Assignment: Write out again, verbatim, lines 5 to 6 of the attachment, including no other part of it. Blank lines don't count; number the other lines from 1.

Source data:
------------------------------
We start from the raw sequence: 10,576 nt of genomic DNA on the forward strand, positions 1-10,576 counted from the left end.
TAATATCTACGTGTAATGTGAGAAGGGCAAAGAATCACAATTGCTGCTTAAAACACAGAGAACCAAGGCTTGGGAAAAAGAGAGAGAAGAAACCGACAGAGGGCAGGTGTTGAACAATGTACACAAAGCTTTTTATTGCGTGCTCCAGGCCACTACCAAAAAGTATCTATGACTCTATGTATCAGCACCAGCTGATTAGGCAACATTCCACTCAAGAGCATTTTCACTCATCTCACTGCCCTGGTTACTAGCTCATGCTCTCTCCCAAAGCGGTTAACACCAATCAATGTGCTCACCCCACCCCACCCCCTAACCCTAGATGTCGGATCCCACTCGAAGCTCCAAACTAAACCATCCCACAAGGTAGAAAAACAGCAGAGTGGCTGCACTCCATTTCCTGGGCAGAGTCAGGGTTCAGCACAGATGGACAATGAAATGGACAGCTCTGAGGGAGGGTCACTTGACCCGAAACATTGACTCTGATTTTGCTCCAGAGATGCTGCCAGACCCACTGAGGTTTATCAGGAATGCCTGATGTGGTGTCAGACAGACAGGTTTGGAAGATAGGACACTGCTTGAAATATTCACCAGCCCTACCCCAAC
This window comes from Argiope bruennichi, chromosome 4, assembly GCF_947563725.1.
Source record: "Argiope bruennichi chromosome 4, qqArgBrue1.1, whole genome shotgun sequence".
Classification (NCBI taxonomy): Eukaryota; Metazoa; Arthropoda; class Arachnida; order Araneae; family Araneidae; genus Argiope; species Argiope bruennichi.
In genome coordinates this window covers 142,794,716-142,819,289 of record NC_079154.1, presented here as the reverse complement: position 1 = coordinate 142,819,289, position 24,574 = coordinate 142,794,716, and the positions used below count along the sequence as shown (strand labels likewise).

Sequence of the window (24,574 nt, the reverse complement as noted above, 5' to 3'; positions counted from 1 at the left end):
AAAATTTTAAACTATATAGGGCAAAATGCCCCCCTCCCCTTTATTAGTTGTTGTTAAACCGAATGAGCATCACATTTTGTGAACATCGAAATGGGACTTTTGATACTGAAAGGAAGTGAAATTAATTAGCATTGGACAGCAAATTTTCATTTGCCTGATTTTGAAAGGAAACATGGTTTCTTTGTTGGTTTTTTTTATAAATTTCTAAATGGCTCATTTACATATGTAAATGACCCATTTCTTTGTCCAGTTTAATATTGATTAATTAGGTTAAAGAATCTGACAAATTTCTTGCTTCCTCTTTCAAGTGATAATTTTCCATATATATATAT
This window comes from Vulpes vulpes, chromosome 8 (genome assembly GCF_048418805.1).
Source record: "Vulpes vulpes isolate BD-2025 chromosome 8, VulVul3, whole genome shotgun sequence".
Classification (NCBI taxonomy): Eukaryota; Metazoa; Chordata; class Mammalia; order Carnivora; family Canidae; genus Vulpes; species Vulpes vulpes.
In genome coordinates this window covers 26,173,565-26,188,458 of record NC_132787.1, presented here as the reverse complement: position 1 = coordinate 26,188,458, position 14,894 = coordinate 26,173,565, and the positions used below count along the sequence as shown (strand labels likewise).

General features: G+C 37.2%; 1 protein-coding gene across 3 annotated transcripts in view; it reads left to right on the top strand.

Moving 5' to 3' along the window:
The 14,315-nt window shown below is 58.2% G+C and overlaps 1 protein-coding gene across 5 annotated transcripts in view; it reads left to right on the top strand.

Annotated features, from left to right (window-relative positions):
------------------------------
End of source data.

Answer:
Classification (NCBI taxonomy): Eukaryota; Metazoa; Arthropoda; class Arachnida; order Araneae; family Araneidae; genus Argiope; species Argiope bruennichi.
In genome coordinates this window covers 142,794,716-142,819,289 of record NC_079154.1, presented here as the reverse complement: position 1 = coordinate 142,819,289, position 24,574 = coordinate 142,794,716, and the positions used below count along the sequence as shown (strand labels likewise).